It isn’t rare for different marginalized identities to have a lot in common. This can be true because some members of one marginalized group are members of another marginalized community, but it can also be true because different marginalized identities have shared histories of oppression. This is especially true of the many of the forms of oppression that fat communities and physically disabled communities face. These communities most often face discrimination based on similar factors related to perceived body capabilities and health, and the two groups have shared many parallel struggles and protests throughout history. Today I want to highlight a recent movement that has risen in popularity due to the efforts of both of these communities: the shift from body positivity to body neutrality. 

To talk about this shift towards body neutrality, it helps to first understand how we got to the point of body positivity in the fat and disability acceptance movements. Many people have probably heard of the term “body positivity,” and it may bring to mind the idea of loving oneself, flaws and all, but it did not always have this association. Body positivity actually started not as a personal outlook, but as a 1960s campaign in the public and political sphere to accept diverse bodies, mainly those that were fat or disabled. This campaign of body positivity worked to destigmatize bodies that were outside the norm, changing the implicit biases of the public by showing that fat and disabled people weren’t the stereotypes everyone assumed they were, and by working to eliminate legal discrimination based on size or ability. Multiple nonprofits were created in the fight against body discrimination, including The National Association to Increase Fat Acceptance, which is still fighting against discrimination today. In the early fight for body acceptance, the phrase “body positivity” could be summarized as something like “any person’s body can be a good body, and every body deserves respect.” For more information about the historical body positivity movement, check out this article.

Despite its beginnings, the term body positivity did not continue to mean “deserving of equality and respect,” at least not long term. As the term slowly became more mainstream, then especially with the rise of social media in the late 2000s, the definition shifted away from bodies outside the norm being valued and worthy of equal treatment, and towards the idea that all bodies were beautiful, and one should love their own body despite any flaws. In fact, what were once perceived as flaws were being rebranded as beautiful, too. In some ways this shift was beneficial, with a new appreciation for fat representation and acceptance. That being said, this shift now placed all the focus on beauty and physical appearance, which deprioritized the acceptance and destigmatization of disabled people, whose discrimination rarely had anything to do with appearance, and much more to do with ability and function. And despite the growing popularity of body positivity as a form of loving oneself, many communities criticized this new movement as being too focused on physical appearance and self-acceptance rather than breaking down societal barriers, and not at all inclusive of the disabled people that helped start the movement in the first place. Similarly, many argue that body positivity is a form of toxic positivity, where people are shamed into hiding or ignoring their frustrations, fears, or dislike of their body in favor of forcing themselves to love the body they’re in. For more information about present day body positivity and its influence on society, check out this article, which collects a series of mini interviews on USA Today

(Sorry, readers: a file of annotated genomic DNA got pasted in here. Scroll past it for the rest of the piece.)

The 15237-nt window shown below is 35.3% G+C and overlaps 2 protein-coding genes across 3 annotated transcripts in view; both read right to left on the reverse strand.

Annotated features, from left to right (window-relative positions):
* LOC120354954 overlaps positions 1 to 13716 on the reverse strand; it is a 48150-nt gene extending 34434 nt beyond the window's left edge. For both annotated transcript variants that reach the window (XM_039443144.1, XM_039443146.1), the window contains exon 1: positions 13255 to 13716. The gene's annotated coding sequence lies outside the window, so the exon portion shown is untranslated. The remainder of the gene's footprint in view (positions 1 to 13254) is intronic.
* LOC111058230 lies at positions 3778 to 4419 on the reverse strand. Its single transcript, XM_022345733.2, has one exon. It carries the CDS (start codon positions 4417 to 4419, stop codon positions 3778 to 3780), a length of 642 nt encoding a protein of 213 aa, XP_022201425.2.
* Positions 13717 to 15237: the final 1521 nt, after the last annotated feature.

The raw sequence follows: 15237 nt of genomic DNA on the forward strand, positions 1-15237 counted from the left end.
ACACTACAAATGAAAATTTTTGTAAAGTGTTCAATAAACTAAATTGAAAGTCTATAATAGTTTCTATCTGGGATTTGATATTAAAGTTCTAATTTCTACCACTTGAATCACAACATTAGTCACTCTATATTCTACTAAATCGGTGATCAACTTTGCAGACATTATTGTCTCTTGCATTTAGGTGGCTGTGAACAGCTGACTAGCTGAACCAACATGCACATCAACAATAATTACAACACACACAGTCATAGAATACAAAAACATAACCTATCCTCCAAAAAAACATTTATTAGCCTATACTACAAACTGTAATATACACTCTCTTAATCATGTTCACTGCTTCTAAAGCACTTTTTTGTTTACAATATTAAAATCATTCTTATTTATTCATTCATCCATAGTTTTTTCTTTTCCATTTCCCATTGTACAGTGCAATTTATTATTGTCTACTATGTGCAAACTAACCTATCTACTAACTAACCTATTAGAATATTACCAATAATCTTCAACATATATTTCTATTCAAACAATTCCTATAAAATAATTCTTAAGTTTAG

But what if someone doesn’t love their body? What if someone doesn’t love the way they look, or the limitations that they have due to their disability? This is where body neutrality comes in. Body neutrality is the idea that instead of saying all bodies are beautiful, we can instead say all bodies are worthy of respect and equal treatment, regardless of beauty, and even regardless of ability. In some ways, body neutrality is a rebranding of the original concept of body positivity, with the importance placed on worth, rather than attractiveness. This new body neutral movement differs though, in that it also stresses the inherent worth of people, regardless of ability. Simply put, some bodies — for whatever reason — are not so great, and body neutrality allows someone to acknowledge their frustrations about their own body without feeling like they must stay positive all the time, and without feeling like they are lesser because they don’t love every aspect of their bodies. Body neutrality removes the focus on one’s body at all, and attempts to place worth on other aspects of one’s life and sense of self. The push to switch from body positivity to neutrality has largely been encouraged by disabled and fat activists as a more inclusive, understanding way to treat ourselves. For more information about the rise of body neutrality, check out this article.

There is no one perfect way to view our bodies, but ultimately, we can strive to be kind to ourselves, kind to others who are different than we are, and inclusive of those around us. To learn more about body image and activism, check out this list!